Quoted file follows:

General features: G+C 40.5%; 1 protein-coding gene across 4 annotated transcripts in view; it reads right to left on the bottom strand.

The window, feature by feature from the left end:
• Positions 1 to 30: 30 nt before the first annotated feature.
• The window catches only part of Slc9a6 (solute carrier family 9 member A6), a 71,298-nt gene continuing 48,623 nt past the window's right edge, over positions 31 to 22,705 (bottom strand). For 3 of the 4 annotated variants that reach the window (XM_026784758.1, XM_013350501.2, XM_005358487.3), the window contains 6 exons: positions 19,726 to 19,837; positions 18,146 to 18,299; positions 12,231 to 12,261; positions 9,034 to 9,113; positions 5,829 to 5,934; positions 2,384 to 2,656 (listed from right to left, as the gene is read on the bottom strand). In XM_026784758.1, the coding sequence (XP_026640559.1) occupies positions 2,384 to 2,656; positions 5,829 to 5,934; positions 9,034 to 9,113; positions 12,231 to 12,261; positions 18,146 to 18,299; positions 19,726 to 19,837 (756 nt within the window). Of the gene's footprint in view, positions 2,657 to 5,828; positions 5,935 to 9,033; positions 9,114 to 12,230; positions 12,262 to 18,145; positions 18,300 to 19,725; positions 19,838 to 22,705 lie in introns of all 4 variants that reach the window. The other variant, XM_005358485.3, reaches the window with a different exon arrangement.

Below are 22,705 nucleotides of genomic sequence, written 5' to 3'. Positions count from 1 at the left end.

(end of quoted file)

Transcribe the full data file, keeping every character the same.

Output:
General features: G+C 40.5%; 1 protein-coding gene across 4 annotated transcripts in view; it reads right to left on the bottom strand.

The window, feature by feature from the left end:
• Positions 1 to 30: 30 nt before the first annotated feature.
• The window catches only part of Slc9a6 (solute carrier family 9 member A6), a 71,298-nt gene continuing 48,623 nt past the window's right edge, over positions 31 to 22,705 (bottom strand). For 3 of the 4 annotated variants that reach the window (XM_026784758.1, XM_013350501.2, XM_005358487.3), the window contains 6 exons: positions 19,726 to 19,837; positions 18,146 to 18,299; positions 12,231 to 12,261; positions 9,034 to 9,113; positions 5,829 to 5,934; positions 2,384 to 2,656 (listed from right to left, as the gene is read on the bottom strand). In XM_026784758.1, the coding sequence (XP_026640559.1) occupies positions 2,384 to 2,656; positions 5,829 to 5,934; positions 9,034 to 9,113; positions 12,231 to 12,261; positions 18,146 to 18,299; positions 19,726 to 19,837 (756 nt within the window). Of the gene's footprint in view, positions 2,657 to 5,828; positions 5,935 to 9,033; positions 9,114 to 12,230; positions 12,262 to 18,145; positions 18,300 to 19,725; positions 19,838 to 22,705 lie in introns of all 4 variants that reach the window. The other variant, XM_005358485.3, reaches the window with a different exon arrangement.

Below are 22,705 nucleotides of genomic sequence, written 5' to 3'. Positions count from 1 at the left end.